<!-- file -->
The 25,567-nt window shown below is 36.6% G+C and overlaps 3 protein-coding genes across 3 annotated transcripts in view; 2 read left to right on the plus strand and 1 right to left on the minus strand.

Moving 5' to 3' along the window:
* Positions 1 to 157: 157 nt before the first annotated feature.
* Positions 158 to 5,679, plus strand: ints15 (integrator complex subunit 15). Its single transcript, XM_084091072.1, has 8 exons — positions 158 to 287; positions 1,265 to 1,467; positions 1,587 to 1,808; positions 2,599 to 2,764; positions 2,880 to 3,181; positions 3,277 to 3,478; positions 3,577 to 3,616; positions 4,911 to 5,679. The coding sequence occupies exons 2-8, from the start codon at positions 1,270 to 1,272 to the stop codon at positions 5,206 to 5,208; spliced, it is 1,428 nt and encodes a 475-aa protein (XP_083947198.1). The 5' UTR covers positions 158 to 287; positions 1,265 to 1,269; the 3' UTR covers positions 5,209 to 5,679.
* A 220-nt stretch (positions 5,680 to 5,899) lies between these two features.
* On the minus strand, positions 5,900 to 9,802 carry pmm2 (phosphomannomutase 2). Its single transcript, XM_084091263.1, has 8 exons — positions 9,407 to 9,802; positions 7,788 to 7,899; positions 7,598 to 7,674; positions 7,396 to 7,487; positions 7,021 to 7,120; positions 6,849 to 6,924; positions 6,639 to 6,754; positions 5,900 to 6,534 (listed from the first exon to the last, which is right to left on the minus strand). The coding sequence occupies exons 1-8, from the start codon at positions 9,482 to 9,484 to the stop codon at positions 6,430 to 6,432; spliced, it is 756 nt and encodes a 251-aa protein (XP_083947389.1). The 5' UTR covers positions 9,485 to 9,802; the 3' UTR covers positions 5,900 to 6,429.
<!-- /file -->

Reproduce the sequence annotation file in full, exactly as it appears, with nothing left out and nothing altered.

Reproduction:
The 25,567-nt window shown below is 36.6% G+C and overlaps 3 protein-coding genes across 3 annotated transcripts in view; 2 read left to right on the plus strand and 1 right to left on the minus strand.

Moving 5' to 3' along the window:
* Positions 1 to 157: 157 nt before the first annotated feature.
* Positions 158 to 5,679, plus strand: ints15 (integrator complex subunit 15). Its single transcript, XM_084091072.1, has 8 exons — positions 158 to 287; positions 1,265 to 1,467; positions 1,587 to 1,808; positions 2,599 to 2,764; positions 2,880 to 3,181; positions 3,277 to 3,478; positions 3,577 to 3,616; positions 4,911 to 5,679. The coding sequence occupies exons 2-8, from the start codon at positions 1,270 to 1,272 to the stop codon at positions 5,206 to 5,208; spliced, it is 1,428 nt and encodes a 475-aa protein (XP_083947198.1). The 5' UTR covers positions 158 to 287; positions 1,265 to 1,269; the 3' UTR covers positions 5,209 to 5,679.
* A 220-nt stretch (positions 5,680 to 5,899) lies between these two features.
* On the minus strand, positions 5,900 to 9,802 carry pmm2 (phosphomannomutase 2). Its single transcript, XM_084091263.1, has 8 exons — positions 9,407 to 9,802; positions 7,788 to 7,899; positions 7,598 to 7,674; positions 7,396 to 7,487; positions 7,021 to 7,120; positions 6,849 to 6,924; positions 6,639 to 6,754; positions 5,900 to 6,534 (listed from the first exon to the last, which is right to left on the minus strand). The coding sequence occupies exons 1-8, from the start codon at positions 9,482 to 9,484 to the stop codon at positions 6,430 to 6,432; spliced, it is 756 nt and encodes a 251-aa protein (XP_083947389.1). The 5' UTR covers positions 9,485 to 9,802; the 3' UTR covers positions 5,900 to 6,429.